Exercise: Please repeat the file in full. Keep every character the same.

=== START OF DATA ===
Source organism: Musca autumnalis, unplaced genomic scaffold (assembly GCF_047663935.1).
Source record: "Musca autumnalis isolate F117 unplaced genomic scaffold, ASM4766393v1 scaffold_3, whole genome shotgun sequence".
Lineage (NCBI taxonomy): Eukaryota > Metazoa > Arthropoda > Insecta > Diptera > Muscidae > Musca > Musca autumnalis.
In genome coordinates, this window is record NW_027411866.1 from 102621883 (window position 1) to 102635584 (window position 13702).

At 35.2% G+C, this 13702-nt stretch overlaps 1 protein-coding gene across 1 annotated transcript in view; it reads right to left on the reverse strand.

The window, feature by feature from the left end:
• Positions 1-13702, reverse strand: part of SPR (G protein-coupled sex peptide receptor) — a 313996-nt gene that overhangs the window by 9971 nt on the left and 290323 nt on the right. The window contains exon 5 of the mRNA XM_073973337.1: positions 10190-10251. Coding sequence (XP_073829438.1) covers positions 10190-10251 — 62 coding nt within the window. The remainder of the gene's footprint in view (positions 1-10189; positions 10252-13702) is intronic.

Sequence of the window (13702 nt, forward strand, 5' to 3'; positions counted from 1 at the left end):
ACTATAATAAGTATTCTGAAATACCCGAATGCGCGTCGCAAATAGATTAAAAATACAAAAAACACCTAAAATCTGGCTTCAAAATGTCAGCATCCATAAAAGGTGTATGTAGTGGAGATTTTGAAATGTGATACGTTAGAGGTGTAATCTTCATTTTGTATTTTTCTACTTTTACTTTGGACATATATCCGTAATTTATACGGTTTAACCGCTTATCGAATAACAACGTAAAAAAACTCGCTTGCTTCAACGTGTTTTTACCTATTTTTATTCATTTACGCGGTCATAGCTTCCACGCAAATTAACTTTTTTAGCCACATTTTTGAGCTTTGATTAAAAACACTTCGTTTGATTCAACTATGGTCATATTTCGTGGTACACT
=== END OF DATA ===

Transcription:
Source organism: Musca autumnalis, unplaced genomic scaffold (assembly GCF_047663935.1).
Source record: "Musca autumnalis isolate F117 unplaced genomic scaffold, ASM4766393v1 scaffold_3, whole genome shotgun sequence".
Lineage (NCBI taxonomy): Eukaryota > Metazoa > Arthropoda > Insecta > Diptera > Muscidae > Musca > Musca autumnalis.
In genome coordinates, this window is record NW_027411866.1 from 102621883 (window position 1) to 102635584 (window position 13702).

At 35.2% G+C, this 13702-nt stretch overlaps 1 protein-coding gene across 1 annotated transcript in view; it reads right to left on the reverse strand.

The window, feature by feature from the left end:
• Positions 1-13702, reverse strand: part of SPR (G protein-coupled sex peptide receptor) — a 313996-nt gene that overhangs the window by 9971 nt on the left and 290323 nt on the right. The window contains exon 5 of the mRNA XM_073973337.1: positions 10190-10251. Coding sequence (XP_073829438.1) covers positions 10190-10251 — 62 coding nt within the window. The remainder of the gene's footprint in view (positions 1-10189; positions 10252-13702) is intronic.

Sequence of the window (13702 nt, forward strand, 5' to 3'; positions counted from 1 at the left end):
ACTATAATAAGTATTCTGAAATACCCGAATGCGCGTCGCAAATAGATTAAAAATACAAAAAACACCTAAAATCTGGCTTCAAAATGTCAGCATCCATAAAAGGTGTATGTAGTGGAGATTTTGAAATGTGATACGTTAGAGGTGTAATCTTCATTTTGTATTTTTCTACTTTTACTTTGGACATATATCCGTAATTTATACGGTTTAACCGCTTATCGAATAACAACGTAAAAAAACTCGCTTGCTTCAACGTGTTTTTACCTATTTTTATTCATTTACGCGGTCATAGCTTCCACGCAAATTAACTTTTTTAGCCACATTTTTGAGCTTTGATTAAAAACACTTCGTTTGATTCAACTATGGTCATATTTCGTGGTACACT